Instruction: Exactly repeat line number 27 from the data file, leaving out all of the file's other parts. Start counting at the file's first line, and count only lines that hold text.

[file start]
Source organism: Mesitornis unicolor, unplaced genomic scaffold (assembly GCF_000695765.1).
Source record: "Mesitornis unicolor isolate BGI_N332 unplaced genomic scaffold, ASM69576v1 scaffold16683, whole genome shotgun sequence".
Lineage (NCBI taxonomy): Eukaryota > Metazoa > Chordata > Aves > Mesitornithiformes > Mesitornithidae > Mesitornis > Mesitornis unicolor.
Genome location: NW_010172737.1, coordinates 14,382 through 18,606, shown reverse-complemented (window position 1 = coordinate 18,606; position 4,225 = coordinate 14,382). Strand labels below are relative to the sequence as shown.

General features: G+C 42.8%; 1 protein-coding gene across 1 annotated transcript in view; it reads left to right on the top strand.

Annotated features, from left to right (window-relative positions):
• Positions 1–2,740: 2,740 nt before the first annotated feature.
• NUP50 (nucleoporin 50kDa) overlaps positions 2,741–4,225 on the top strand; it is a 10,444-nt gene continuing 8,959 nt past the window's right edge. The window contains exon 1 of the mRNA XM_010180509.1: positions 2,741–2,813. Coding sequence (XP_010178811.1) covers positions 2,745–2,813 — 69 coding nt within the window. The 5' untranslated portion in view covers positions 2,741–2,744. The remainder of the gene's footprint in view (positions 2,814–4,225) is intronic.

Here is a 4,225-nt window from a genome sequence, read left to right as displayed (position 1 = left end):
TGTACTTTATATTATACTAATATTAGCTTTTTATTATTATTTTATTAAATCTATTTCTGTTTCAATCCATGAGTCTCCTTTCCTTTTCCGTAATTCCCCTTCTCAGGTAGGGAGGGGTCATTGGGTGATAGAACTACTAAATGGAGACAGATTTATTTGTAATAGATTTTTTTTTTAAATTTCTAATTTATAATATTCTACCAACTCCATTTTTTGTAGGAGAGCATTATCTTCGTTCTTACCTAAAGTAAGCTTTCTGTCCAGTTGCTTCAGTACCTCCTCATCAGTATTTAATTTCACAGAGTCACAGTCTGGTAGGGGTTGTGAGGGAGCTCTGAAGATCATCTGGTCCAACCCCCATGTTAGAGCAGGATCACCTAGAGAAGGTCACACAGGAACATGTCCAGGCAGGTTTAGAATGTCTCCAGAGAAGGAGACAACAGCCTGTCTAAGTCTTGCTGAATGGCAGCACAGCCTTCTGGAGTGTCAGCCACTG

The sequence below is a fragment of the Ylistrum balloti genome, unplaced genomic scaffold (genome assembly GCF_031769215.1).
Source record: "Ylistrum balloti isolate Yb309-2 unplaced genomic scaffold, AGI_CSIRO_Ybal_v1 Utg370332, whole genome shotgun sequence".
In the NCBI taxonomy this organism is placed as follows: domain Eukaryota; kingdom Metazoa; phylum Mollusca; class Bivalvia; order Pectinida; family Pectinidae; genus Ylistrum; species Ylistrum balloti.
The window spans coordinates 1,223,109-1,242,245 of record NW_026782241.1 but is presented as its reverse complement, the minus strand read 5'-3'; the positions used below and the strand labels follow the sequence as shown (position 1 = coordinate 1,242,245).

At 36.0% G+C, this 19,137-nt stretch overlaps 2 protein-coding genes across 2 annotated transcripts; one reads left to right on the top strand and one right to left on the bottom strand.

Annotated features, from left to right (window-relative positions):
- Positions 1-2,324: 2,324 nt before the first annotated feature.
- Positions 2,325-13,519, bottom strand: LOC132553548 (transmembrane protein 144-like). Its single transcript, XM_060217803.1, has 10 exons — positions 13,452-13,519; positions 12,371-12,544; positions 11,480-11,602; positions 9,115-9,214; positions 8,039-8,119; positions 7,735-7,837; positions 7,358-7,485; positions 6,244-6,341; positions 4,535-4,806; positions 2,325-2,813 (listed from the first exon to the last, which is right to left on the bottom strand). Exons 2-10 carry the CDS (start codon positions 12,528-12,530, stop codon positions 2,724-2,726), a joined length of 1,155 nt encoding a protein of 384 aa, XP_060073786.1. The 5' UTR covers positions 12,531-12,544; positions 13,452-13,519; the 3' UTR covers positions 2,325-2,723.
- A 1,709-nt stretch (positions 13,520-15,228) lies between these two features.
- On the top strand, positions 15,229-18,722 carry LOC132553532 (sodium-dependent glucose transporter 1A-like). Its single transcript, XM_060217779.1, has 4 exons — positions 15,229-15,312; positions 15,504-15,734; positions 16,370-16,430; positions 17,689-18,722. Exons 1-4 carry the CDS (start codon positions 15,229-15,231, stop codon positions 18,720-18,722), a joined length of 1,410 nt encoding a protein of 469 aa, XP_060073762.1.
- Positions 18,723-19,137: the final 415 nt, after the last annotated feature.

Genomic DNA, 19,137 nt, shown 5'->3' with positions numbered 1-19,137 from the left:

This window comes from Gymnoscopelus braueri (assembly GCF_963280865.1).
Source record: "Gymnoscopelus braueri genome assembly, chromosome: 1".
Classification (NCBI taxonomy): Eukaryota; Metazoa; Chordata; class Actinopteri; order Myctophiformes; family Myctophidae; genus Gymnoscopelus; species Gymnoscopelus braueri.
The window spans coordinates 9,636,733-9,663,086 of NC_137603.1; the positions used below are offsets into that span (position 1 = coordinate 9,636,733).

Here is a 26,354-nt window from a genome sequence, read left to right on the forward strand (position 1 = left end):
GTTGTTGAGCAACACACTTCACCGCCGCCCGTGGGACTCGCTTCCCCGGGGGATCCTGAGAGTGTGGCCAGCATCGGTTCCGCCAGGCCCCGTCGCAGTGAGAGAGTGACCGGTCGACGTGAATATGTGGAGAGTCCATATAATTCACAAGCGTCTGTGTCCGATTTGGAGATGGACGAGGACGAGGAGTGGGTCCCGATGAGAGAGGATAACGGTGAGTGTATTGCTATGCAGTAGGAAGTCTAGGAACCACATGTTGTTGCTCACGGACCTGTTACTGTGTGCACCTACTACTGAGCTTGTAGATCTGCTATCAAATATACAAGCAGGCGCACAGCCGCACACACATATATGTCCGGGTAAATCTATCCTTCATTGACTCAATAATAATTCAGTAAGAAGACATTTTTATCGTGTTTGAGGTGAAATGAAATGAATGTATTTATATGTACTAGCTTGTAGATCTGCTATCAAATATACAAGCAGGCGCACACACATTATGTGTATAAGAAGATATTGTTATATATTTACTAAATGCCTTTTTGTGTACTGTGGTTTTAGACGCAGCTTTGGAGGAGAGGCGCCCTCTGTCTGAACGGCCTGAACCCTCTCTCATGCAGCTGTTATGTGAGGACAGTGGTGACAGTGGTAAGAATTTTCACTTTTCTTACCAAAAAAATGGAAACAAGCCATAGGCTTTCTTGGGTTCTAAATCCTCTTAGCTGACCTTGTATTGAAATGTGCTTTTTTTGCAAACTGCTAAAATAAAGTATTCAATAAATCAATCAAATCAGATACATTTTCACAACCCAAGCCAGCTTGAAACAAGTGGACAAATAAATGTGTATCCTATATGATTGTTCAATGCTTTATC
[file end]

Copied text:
Here is a 26,354-nt window from a genome sequence, read left to right on the forward strand (position 1 = left end):